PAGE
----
But as budgets tighten, the compromises begin. The proportion of out-of-state students grows, because they pay for the in-state students. The recruitment of international students begins, not for any educational purpose but because they pay full freight.
And it continues from there. Master’s programs proliferate, to be paid for with large and easily acquired student loans, in the absence of any evidence of their benefits for students. Online education is promoted, without regard to its pedagogical quality, because it is expected to be cheaper.
At the most predatory end, this becomes the for-profit sector. Marketing expenditures are greater than instructional expenditures, and colleges “manage” student loan default rates (through the use of forbearances, for example) to avoid losing eligibility for federal aid. From a Senate report:
In order to achieve company enrollment goals, recruiting managers at some companies created a boiler-room atmosphere, in which hitting an enrollment quota was the recruiters’ highest priority. Recruiters who failed to bring in enough students were put through disciplinary processes and sometimes terminated.
Not so far off from the DOJ’s statement that the Ferguson PD
sent a potent message to officers that their violations of law and policy will be tolerated, provided that officers continue to be ‘productive’ in making arrests and writing citations. Where officers fail to meet productivity goals, supervisors have been instructed to alter officer assignments or impose discipline.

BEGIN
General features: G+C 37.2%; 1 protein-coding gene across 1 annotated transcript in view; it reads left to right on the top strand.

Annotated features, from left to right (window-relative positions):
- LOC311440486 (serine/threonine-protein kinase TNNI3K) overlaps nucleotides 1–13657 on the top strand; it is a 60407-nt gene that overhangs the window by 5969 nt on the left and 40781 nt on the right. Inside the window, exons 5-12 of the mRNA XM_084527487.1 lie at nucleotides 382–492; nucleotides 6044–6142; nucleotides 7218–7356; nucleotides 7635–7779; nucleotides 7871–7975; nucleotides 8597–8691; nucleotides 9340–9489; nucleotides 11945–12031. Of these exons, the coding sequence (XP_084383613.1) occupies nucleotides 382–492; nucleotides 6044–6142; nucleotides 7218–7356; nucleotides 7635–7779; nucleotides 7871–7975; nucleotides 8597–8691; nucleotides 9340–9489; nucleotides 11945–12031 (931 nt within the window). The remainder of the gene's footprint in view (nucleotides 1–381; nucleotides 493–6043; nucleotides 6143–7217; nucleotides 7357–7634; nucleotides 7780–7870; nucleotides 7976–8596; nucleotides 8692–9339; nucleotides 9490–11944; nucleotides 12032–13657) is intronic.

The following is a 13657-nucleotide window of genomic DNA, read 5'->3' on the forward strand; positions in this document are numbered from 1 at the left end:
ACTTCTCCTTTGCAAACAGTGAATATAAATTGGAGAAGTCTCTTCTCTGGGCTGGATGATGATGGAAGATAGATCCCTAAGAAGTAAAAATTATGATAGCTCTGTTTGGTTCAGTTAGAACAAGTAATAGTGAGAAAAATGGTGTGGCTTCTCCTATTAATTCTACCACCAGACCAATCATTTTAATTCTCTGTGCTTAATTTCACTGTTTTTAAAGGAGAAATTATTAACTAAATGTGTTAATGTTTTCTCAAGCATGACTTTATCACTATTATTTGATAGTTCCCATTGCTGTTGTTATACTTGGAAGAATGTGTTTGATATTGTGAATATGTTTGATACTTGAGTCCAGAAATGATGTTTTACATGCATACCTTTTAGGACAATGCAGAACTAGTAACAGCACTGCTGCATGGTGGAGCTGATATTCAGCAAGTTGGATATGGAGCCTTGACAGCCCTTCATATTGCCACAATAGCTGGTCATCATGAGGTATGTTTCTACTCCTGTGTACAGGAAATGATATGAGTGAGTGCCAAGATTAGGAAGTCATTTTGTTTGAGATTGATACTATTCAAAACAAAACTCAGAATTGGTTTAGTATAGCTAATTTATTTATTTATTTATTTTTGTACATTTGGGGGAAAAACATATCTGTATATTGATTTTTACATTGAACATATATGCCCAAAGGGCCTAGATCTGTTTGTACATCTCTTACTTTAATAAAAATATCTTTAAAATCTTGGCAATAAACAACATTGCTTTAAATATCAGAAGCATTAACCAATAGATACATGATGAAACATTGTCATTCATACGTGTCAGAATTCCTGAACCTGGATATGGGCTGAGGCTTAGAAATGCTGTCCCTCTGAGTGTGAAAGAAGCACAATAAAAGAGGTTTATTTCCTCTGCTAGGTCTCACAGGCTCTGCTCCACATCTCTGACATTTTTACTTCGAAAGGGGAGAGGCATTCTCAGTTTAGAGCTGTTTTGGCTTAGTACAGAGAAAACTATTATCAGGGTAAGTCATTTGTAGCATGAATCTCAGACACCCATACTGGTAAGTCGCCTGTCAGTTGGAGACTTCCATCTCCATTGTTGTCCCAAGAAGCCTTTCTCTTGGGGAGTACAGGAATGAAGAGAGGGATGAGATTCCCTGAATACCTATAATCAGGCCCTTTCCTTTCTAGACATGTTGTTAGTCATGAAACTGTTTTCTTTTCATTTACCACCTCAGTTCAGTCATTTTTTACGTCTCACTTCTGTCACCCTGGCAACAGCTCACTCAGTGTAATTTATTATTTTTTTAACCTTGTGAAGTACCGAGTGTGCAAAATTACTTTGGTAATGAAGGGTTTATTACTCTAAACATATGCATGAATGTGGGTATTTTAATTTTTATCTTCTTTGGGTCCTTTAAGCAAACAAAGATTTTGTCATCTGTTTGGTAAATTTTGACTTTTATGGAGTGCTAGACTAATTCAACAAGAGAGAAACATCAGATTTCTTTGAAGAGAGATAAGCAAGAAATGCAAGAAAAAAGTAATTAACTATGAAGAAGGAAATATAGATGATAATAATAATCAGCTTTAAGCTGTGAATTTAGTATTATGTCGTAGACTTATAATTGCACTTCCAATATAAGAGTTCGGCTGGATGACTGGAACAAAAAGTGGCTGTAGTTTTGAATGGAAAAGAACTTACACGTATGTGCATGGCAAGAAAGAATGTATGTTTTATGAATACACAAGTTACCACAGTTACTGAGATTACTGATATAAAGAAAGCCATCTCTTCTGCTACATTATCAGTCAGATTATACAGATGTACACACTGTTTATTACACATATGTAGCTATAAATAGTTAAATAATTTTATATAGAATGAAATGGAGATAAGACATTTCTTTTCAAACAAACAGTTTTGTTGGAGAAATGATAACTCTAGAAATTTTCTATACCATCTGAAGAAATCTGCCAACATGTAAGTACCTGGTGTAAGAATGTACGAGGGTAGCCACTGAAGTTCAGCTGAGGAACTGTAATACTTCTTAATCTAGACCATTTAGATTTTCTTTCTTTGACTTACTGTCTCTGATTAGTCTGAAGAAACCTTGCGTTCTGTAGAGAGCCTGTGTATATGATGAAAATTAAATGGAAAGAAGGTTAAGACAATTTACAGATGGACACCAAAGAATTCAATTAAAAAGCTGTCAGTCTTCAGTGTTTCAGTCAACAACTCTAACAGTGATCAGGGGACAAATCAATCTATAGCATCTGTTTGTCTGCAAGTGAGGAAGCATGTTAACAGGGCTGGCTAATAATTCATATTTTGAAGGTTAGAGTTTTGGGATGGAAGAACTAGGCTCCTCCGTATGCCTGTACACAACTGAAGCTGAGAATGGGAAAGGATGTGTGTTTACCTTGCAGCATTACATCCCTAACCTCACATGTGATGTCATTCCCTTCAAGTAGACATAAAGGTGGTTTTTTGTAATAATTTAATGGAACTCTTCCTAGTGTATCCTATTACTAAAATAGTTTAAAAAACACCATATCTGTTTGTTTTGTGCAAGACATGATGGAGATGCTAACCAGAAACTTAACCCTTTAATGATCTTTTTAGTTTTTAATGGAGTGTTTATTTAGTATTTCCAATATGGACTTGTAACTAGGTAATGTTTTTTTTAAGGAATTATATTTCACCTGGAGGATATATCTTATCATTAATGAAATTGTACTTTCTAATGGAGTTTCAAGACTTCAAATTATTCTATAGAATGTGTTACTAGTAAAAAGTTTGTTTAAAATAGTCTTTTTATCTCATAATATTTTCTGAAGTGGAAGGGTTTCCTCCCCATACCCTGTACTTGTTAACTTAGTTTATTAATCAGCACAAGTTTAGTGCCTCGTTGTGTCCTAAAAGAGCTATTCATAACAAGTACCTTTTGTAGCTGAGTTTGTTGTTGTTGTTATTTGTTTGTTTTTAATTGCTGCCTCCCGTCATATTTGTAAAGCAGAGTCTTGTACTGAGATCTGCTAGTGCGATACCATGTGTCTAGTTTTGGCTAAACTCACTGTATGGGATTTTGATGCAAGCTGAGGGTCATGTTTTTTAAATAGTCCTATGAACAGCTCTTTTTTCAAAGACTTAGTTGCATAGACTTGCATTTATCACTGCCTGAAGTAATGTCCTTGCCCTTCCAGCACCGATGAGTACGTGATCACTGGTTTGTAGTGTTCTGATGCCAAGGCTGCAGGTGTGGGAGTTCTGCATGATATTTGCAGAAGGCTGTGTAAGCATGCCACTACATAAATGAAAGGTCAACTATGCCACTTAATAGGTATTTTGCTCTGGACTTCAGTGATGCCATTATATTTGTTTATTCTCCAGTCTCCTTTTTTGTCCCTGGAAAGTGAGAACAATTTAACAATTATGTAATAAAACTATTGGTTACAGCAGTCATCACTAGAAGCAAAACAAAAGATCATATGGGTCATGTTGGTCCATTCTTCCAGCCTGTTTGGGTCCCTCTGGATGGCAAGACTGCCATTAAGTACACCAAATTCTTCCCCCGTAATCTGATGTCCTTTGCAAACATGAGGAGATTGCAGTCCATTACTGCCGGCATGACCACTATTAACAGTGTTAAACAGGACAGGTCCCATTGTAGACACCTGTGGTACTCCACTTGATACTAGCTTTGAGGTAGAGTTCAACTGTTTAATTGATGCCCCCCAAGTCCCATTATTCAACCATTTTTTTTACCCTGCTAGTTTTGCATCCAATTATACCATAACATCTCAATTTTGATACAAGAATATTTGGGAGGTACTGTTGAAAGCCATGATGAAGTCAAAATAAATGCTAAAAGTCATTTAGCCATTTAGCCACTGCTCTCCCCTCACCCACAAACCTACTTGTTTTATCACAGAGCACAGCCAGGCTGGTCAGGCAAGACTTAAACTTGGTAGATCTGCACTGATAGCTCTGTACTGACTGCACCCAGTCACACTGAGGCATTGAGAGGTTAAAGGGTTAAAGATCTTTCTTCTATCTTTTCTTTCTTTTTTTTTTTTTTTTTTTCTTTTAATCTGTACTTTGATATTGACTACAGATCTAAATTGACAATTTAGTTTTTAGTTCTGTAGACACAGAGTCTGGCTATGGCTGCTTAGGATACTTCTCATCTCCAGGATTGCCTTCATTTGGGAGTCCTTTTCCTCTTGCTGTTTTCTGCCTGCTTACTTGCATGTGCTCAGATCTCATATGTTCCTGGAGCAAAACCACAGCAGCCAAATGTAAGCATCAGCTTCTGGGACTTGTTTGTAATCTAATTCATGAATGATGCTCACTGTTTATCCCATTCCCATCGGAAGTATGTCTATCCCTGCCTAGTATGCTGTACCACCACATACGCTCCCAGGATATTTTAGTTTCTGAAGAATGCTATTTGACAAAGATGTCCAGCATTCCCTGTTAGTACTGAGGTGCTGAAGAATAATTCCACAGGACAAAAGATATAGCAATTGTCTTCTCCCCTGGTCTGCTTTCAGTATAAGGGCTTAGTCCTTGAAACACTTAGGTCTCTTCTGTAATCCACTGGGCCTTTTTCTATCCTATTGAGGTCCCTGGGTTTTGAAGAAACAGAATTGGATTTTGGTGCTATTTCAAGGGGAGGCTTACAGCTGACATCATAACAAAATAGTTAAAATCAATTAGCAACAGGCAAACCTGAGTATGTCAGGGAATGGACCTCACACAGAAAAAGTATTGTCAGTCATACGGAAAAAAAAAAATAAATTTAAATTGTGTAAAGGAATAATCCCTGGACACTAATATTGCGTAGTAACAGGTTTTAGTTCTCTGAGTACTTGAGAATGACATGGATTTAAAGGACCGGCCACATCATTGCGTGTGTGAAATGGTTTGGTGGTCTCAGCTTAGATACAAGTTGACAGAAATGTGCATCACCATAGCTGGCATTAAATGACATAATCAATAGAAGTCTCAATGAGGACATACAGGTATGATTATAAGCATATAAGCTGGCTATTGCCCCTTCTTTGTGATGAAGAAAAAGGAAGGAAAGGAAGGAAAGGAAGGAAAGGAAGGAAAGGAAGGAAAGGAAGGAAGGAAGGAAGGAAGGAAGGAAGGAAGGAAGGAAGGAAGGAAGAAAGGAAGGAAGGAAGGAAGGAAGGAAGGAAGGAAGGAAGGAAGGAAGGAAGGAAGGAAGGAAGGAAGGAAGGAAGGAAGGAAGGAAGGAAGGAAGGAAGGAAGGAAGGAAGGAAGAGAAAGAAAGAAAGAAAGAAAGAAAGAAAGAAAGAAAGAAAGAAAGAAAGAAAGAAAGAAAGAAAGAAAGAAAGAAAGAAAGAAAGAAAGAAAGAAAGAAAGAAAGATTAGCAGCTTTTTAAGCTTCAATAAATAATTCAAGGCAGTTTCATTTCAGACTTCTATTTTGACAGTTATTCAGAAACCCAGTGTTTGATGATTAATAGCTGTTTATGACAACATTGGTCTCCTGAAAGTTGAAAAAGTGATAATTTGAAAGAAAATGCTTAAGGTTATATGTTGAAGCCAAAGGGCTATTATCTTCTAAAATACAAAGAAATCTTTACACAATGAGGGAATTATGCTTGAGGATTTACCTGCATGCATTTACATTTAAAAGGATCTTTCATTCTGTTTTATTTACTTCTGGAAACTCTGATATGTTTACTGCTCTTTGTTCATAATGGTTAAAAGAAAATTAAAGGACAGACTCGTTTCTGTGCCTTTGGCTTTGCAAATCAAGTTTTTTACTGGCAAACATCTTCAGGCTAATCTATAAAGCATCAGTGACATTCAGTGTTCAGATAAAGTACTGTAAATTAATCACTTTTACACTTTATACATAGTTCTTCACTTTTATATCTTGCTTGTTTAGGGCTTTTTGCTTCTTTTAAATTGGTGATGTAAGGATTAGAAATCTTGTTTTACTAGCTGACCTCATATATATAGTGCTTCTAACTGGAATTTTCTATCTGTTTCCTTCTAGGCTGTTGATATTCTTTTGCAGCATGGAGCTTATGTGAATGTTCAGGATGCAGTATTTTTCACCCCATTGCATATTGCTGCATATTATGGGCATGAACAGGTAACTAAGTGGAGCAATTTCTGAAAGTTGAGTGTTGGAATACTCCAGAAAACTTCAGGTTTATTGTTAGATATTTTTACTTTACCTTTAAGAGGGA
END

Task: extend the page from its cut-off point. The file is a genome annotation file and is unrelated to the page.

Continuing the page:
Maybe it seems like this is just a problem of for-profits, and that universities, for all their flaws, would never stoop to such practices. But don’t forget that colleges only stopped directing students to private lenders that paid them a cut of the loan because Andrew Cuomo, as attorney general of New York, launched an investigation against them. And the tighter times are, the more temptation there is going to be to sell out students. “Enrollment management” comes to mean “enroll as many warm bodies as possible and milk them for all they’re worth.”
Just as in Ferguson, it is the least advantaged who are hit the hardest by such tactics: students from low-income families, disproportionately Black and Hispanic; first-generation students whose families don’t have the information to steer them away from a lousy financial decision. And just as in Ferguson, the burden of a one-time mistake — a brake light left unreplaced, a misguided loan for a five-week enrollment in college — can compound dramatically: not bankruptable, and not subject to forgiveness, a private student loan is with you for life.
There are limits to this analogy. Colleges don’t compel anyone to enroll, and they can’t throw you in jail for not paying your student loans. And while the student-as-revenue-stream model compounds racial disadvantage, race plays a different and perhaps more fundamental role in the Ferguson story.
The underlying similarity is real, though. And it’s not just police departments and higher ed that run this risk. So does medicine: these stories bear more than a passing resemblance to Atul Gawande’s description of McAllen, Texas, where doctors had come to see patients as revenue streams.
Is this trend inevitable in a world of tightening budgets? I don’t think it has to be. Sometimes the bad incentives can be curbed through laws or changes in funding patterns. Other times a change in organizational culture may be required. Not all police departments are Ferguson; not all colleges are Corinthian. Diagnosing the common problem, though, is critical if we want to make Ferguson and Corinthian the exception, and not the rule.